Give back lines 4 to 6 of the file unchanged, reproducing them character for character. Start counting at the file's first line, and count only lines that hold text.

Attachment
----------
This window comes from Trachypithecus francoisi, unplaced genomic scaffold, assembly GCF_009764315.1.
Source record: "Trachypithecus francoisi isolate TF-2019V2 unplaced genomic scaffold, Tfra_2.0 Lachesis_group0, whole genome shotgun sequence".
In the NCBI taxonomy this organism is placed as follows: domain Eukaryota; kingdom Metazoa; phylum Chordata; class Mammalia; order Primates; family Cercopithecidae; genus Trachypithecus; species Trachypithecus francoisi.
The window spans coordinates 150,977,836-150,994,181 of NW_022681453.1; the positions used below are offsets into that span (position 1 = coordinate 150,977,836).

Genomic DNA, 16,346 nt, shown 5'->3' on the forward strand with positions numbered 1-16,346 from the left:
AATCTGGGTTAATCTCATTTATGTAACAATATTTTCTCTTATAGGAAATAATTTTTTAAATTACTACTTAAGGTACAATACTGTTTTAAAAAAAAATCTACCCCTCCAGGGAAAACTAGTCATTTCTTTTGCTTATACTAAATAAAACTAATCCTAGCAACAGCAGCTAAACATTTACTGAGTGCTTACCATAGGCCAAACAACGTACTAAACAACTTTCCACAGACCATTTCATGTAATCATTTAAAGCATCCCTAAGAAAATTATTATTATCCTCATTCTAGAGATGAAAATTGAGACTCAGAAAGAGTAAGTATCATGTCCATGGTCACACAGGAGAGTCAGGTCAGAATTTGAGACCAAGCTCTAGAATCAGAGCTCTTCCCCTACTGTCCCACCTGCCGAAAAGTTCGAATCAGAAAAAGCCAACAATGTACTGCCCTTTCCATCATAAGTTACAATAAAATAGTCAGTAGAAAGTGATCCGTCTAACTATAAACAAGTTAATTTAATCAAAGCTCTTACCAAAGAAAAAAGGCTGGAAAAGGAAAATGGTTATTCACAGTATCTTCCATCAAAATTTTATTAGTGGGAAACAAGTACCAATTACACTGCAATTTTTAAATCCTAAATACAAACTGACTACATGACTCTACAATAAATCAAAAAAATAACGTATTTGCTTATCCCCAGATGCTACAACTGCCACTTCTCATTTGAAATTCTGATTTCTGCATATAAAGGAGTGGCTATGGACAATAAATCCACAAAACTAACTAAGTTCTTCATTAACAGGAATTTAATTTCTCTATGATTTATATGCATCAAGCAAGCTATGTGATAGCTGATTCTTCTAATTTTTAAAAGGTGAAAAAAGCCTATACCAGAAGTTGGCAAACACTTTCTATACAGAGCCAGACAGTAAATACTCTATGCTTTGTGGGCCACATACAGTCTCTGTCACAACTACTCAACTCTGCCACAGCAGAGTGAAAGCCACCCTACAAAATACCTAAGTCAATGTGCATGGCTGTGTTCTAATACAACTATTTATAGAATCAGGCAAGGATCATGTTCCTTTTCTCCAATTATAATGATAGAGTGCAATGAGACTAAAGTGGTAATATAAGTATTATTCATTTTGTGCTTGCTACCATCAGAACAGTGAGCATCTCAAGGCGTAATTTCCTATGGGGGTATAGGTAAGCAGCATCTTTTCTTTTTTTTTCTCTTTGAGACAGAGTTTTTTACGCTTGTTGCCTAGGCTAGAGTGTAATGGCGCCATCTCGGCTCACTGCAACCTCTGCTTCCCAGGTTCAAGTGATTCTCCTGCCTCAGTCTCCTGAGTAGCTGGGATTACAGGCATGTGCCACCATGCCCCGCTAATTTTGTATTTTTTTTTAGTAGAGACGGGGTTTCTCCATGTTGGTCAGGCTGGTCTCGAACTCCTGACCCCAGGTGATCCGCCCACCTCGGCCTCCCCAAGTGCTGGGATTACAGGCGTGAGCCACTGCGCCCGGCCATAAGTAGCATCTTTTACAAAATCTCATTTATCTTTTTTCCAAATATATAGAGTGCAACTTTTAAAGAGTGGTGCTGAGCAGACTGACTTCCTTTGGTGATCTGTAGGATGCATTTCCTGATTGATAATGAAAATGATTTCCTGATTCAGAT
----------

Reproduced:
The window spans coordinates 150,977,836-150,994,181 of NW_022681453.1; the positions used below are offsets into that span (position 1 = coordinate 150,977,836).

Genomic DNA, 16,346 nt, shown 5'->3' on the forward strand with positions numbered 1-16,346 from the left:
AATCTGGGTTAATCTCATTTATGTAACAATATTTTCTCTTATAGGAAATAATTTTTTAAATTACTACTTAAGGTACAATACTGTTTTAAAAAAAAATCTACCCCTCCAGGGAAAACTAGTCATTTCTTTTGCTTATACTAAATAAAACTAATCCTAGCAACAGCAGCTAAACATTTACTGAGTGCTTACCATAGGCCAAACAACGTACTAAACAACTTTCCACAGACCATTTCATGTAATCATTTAAAGCATCCCTAAGAAAATTATTATTATCCTCATTCTAGAGATGAAAATTGAGACTCAGAAAGAGTAAGTATCATGTCCATGGTCACACAGGAGAGTCAGGTCAGAATTTGAGACCAAGCTCTAGAATCAGAGCTCTTCCCCTACTGTCCCACCTGCCGAAAAGTTCGAATCAGAAAAAGCCAACAATGTACTGCCCTTTCCATCATAAGTTACAATAAAATAGTCAGTAGAAAGTGATCCGTCTAACTATAAACAAGTTAATTTAATCAAAGCTCTTACCAAAGAAAAAAGGCTGGAAAAGGAAAATGGTTATTCACAGTATCTTCCATCAAAATTTTATTAGTGGGAAACAAGTACCAATTACACTGCAATTTTTAAATCCTAAATACAAACTGACTACATGACTCTACAATAAATCAAAAAAATAACGTATTTGCTTATCCCCAGATGCTACAACTGCCACTTCTCATTTGAAATTCTGATTTCTGCATATAAAGGAGTGGCTATGGACAATAAATCCACAAAACTAACTAAGTTCTTCATTAACAGGAATTTAATTTCTCTATGATTTATATGCATCAAGCAAGCTATGTGATAGCTGATTCTTCTAATTTTTAAAAGGTGAAAAAAGCCTATACCAGAAGTTGGCAAACACTTTCTATACAGAGCCAGACAGTAAATACTCTATGCTTTGTGGGCCACATACAGTCTCTGTCACAACTACTCAACTCTGCCACAGCAGAGTGAAAGCCACCCTACAAAATACCTAAGTCAATGTGCATGGCTGTGTTCTAATACAACTATTTATAGAATCAGGCAAGGATCATGTTCCTTTTCTCCAATTATAATGATAGAGTGCAATGAGACTAAAGTGGTAATATAAGTATTATTCATTTTGTGCTTGCTACCATCAGAACAGTGAGCATCTCAAGGCGTAATTTCCTATGGGGGTATAGGTAAGCAGCATCTTTTCTTTTTTTTTCTCTTTGAGACAGAGTTTTTTACGCTTGTTGCCTAGGCTAGAGTGTAATGGCGCCATCTCGGCTCACTGCAACCTCTGCTTCCCAGGTTCAAGTGATTCTCCTGCCTCAGTCTCCTGAGTAGCTGGGATTACAGGCATGTGCCACCATGCCCCGCTAATTTTGTATTTTTTTTTAGTAGAGACGGGGTTTCTCCATGTTGGTCAGGCTGGTCTCGAACTCCTGACCCCAGGTGATCCGCCCACCTCGGCCTCCCCAAGTGCTGGGATTACAGGCGTGAGCCACTGCGCCCGGCCATAAGTAGCATCTTTTACAAAATCTCATTTATCTTTTTTCCAAATATATAGAGTGCAACTTTTAAAGAGTGGTGCTGAGCAGACTGACTTCCTTTGGTGATCTGTAGGATGCATTTCCTGATTGATAATGAAAATGATTTCCTGATTCAGAT